Efficient rendering of 'physical' bullets? (No hit-scanning)

Hey guys,

So if you needed to draw a lot of bullets on screen, without using hit-scanning (i.e. the bullets are objects that are fired out of the gun with a given velocity, and have to collide with the target to inflict damage), how would you go about it, on the rendering side? So far we’ve tried a small particle system for each, but with the necessarily-low number of particles to operate at this scale, they tend to look bad, and even still have some performance problems.

How would you efficiently render these objects?


EDIT: If this makes more sense to be in the Rendering section, please move it at your discretion :slight_smile:

If you are going for a realistic approach bullets are never visible, the only thing someone can notice are the vapor trails and the heated up bullets at night.

A very low-density mesh if necessary with a simple albedo-colour material, and if you want to use a particle system, only use a light trail, or heat distortion or something.

Gears of War did something more unique, it used hit-scan weapons, and the particle was just ‘shot’ from the gun. You only notice it if you shoot very far away into the distance.

I used ‘bullets’ very loosely. Tracers/heat trails and whatever else you see in most space ‘dogfights’ in movies and shows. So you’re right, not the bullet itself.

The only reason I’d be less inclined to use hit-scan is because of the fast-moving nature of both the shooter and the target. Doesn’t hit-scanning only work at relatively short range, where it’s obvious and reasonable to the player that ‘where you aim is what you shoot’ vs your velocity affects your bullets etc etc.

I am however interested in your point about the light trail and heat distortion. Did you mean in addition to the mesh? For example, the bulk of the ‘trail’/tracer being a simple mesh, with a trailing set of particles?

Sorry for my late reply

Hit-Scanning (Well, basically a Line-Trace) is accurate over any distance, but insanely accurate and instantaneous. You therefore get no shot-lead whatsoever, so you don’t have to take into account the velocity of the bullets etc. If your reticle is over the target when you press the trigger, you WILL hit the target. The thing is, Hit-Scanning is less intensive, so if you’re generating hundreds or even thousands of bullets in quick succession, you might experience some performance issues if each one is calculating velocity based on a ‘ProjectileMovementComponent’. For that reason, hit-scanning is also much more reliable over a network. Projectile-Based weapons in Gears of War 3 still occasionally miss their targets on one client but hit on another, giving the impression of ‘sponging’. On one persons screen the projectile flew past them, but on the other screen it hit them. In a single-player environment, that’s a null issue.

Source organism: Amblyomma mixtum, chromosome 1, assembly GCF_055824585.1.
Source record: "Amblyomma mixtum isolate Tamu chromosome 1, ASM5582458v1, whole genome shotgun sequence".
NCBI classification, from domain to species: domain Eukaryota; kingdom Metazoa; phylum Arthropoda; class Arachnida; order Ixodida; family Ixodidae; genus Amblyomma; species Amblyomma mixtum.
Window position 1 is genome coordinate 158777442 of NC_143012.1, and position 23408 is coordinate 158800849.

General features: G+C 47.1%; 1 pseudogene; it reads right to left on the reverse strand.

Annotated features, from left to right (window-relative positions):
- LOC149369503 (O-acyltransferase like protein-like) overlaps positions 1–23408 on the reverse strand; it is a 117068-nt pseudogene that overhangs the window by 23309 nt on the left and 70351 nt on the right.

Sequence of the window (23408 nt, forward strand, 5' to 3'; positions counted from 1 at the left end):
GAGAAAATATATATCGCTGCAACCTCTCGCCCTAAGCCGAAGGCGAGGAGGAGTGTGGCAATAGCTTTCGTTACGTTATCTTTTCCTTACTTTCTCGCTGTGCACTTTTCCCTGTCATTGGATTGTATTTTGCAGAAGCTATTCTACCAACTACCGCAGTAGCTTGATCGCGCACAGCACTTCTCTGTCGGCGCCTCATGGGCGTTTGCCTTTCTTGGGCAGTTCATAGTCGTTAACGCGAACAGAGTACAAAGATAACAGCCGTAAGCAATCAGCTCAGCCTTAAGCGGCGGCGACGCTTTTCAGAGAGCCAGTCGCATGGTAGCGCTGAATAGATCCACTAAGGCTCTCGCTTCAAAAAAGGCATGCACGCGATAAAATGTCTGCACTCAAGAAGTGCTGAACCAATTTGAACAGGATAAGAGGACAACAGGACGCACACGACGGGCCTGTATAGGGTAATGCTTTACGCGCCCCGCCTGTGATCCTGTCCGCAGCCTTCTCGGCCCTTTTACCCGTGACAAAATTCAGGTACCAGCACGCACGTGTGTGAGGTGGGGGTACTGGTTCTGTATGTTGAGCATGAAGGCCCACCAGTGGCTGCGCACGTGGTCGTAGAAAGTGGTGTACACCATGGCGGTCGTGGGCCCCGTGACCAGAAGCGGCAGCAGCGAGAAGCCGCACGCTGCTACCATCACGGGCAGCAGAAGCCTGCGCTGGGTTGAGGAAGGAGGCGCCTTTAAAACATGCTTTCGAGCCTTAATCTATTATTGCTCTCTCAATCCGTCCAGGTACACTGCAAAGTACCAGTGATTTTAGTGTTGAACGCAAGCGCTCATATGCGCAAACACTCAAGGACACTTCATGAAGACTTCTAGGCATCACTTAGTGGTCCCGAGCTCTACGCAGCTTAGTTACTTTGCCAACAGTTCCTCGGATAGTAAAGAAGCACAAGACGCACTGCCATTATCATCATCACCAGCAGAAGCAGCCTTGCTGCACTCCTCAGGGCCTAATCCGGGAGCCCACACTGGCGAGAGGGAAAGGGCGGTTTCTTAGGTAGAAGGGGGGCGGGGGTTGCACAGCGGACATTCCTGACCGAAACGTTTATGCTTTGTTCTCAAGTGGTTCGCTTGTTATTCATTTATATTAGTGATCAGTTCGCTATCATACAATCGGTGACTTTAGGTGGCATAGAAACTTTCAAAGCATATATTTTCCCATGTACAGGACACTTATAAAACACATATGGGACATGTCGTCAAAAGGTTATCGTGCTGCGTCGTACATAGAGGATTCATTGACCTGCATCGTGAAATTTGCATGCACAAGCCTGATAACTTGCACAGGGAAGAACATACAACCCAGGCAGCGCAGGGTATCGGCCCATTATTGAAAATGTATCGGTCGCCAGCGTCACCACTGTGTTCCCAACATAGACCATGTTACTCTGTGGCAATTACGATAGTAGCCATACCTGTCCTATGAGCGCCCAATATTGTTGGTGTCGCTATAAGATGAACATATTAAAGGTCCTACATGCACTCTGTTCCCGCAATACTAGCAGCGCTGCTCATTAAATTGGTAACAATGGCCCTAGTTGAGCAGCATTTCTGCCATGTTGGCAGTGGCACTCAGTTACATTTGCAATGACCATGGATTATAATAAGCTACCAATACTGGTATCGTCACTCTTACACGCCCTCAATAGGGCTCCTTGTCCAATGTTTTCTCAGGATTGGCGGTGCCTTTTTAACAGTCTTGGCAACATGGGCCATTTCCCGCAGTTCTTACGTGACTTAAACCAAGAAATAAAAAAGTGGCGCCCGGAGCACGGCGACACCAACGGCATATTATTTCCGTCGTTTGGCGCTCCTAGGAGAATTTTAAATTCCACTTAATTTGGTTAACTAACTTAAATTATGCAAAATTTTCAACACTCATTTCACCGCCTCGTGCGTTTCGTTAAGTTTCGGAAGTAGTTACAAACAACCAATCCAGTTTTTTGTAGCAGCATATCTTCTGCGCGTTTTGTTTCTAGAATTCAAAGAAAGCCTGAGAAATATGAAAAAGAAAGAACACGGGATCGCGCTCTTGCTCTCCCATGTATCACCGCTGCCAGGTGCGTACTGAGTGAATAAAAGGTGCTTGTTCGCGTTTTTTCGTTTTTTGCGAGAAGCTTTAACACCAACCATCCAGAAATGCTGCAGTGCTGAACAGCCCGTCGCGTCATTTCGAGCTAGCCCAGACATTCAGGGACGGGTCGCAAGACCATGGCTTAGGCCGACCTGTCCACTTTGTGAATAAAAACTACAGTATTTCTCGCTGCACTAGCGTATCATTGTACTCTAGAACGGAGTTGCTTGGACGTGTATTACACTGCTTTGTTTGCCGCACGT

And yes I meant in addition to the mesh. Previously I actually made the mesh part of the particle system (as this was easier for me in UE3 having zero U-Script skills), but now in UE4 you could add a static mesh component to a Projectile Blueprint, and add a particle system which adds a vapour trail and/or distortion or whatever other effects your heart desires! The advantage here is that I think you would reduce draw-calls, maybe, though don’t quote me on that. Worth testing both methods to see which is faster. Especially for objects which are coming in and out of existence in quick succession.